The fuchsia is one of my favourite plants. They are most commonly grown in suburban gardens as small shrubs or in hanging baskets. The ‘hardy fuchsia’ (Fuchsia magellanica), though, can grow up to 3 metres in height in a frost-free climate.
Most species of fuchsia are native to South America, but a few occur in Central America and the Pacific (New Zealand to Tahiti). They were introduced to Europe in the late 17th century by French monk and botanist, Charles Plumier who discovered fuchsia plants on the Caribbean island of Hispaniola during his third expedition to the Greater Antilles. He named the plant after the renowned German botanist Leonhart Fuchs.
The fuchsia plant has arching branches that become woody as they age. the leaves are elliptical with a lightly serrated edge. It grows as well in pots and baskets as in the ground and can be trained as a standard or even espaliered. It prefers dappled shade, or morning sun with afternoon shade. The foliage and flowers will burn if subjected to too much sun. Even if located in the shade, the intense heat we occasionally get in summer will have the same effect.
The fuchsia has a long blooming period from spring through to autumn. Here in Victoria, it will also produce blooms for shorter periods in winter as well. The fuschia flowers have a distinctive ‘teardrop’ shape. The blossom is made up of four slender sepals and four shorter petals. The colours of both the sepals and the petals vary from white and pale pink to lilac, dark red or purple, with the sepals often a different colour from the petals. The petals range from single, through double to tubular and the fruit is a small deep red or purple berry containing tiny seeds. Apparently, the fruit is edible, although I have never considered eating it. While some are reported as delicious and able to be made into jam, others are flavorless or leave a bad aftertaste. It all sounds a bit too much like a gustatory lucky dip for my liking. If, however, you are feeling brave enough and can manage to harvest enough berries, two recipes for fuchsia berry jam can be found here.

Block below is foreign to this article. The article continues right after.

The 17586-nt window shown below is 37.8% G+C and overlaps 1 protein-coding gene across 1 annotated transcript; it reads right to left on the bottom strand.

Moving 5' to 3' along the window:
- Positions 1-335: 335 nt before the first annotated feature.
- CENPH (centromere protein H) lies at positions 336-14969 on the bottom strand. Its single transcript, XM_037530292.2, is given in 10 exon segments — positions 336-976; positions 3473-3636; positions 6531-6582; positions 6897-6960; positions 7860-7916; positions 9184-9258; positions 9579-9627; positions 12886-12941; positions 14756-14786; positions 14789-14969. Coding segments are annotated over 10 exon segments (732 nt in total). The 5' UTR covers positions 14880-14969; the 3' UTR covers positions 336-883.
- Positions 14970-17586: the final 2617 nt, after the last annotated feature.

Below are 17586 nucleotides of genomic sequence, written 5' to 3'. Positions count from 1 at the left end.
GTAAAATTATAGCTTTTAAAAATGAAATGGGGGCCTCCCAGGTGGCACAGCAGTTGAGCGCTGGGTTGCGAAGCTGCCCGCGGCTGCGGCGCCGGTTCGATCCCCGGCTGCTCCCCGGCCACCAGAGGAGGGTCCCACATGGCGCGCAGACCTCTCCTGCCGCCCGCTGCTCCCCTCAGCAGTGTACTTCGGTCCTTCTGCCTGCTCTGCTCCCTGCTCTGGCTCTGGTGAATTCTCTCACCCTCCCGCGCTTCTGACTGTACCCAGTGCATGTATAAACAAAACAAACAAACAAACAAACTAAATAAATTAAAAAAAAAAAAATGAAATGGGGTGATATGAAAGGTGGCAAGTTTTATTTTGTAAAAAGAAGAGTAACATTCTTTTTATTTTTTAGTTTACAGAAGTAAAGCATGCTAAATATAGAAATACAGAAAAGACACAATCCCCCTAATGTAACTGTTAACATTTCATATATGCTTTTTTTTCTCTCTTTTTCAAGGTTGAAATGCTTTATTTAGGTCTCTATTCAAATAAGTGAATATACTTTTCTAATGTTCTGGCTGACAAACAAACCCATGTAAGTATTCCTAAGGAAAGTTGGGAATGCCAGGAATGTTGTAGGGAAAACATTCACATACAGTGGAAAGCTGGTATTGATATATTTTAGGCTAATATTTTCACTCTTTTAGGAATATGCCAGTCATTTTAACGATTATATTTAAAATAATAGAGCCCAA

Fuchsia plants need to be watered regularly in summer. It is important too that they are watered in winter – a time when I find it very easy to forget that the potted plants need regular watering. They also need a light prune following a burst of blossom, with a severe pruning in winter.
I had heard that they grow wild in Ireland and was delighted to see them on the roadsides in Kerry on our far too brief visit to Ireland last year. The sight was every bit as beautiful as Brendan Behan describes it in Borstal Boy (1958, p.53)
…in Kerry where the arbutus grows, and the fuchsia glows in the dusty hedges in the soft light of the summer evening. ‘Deorini De’ – ‘The Tears of God’ – they called the fuschia in Kerry, where it ran wild as a weed. ‘Lachryma Christi’ – ‘The Tears of Christ’ – was a Latin phrase…
The small red blossoms could so easily be seen as tears of blood. The plant is not native to Ireland but the result of planted hedges of Fuchsia magellanica which made their escape into the wild in the middle of the 19th century although it is not as invasive nor destructive as the Rhododendron which was introduced to Ireland in the 1760s.
My aunt, when visiting my uncle’s family farm in Donegal, said she used to end the day by taking a walk down to the fuchsia hedge to stand and watch the sun set on the Atlantic – a glimpse of heaven here on earth.
3 thoughts on “In My Garden – Fuchsia”
Reblogged this on From 1 Blogger 2 Another.
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My father grew Fushias many years ago and I have continued to grow them in all forms. They bring a the garden to life with all the colours.
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Yes, they are beautiful plants with such a range of blossoms. And hardy too, which they need to be with my approach to gardening.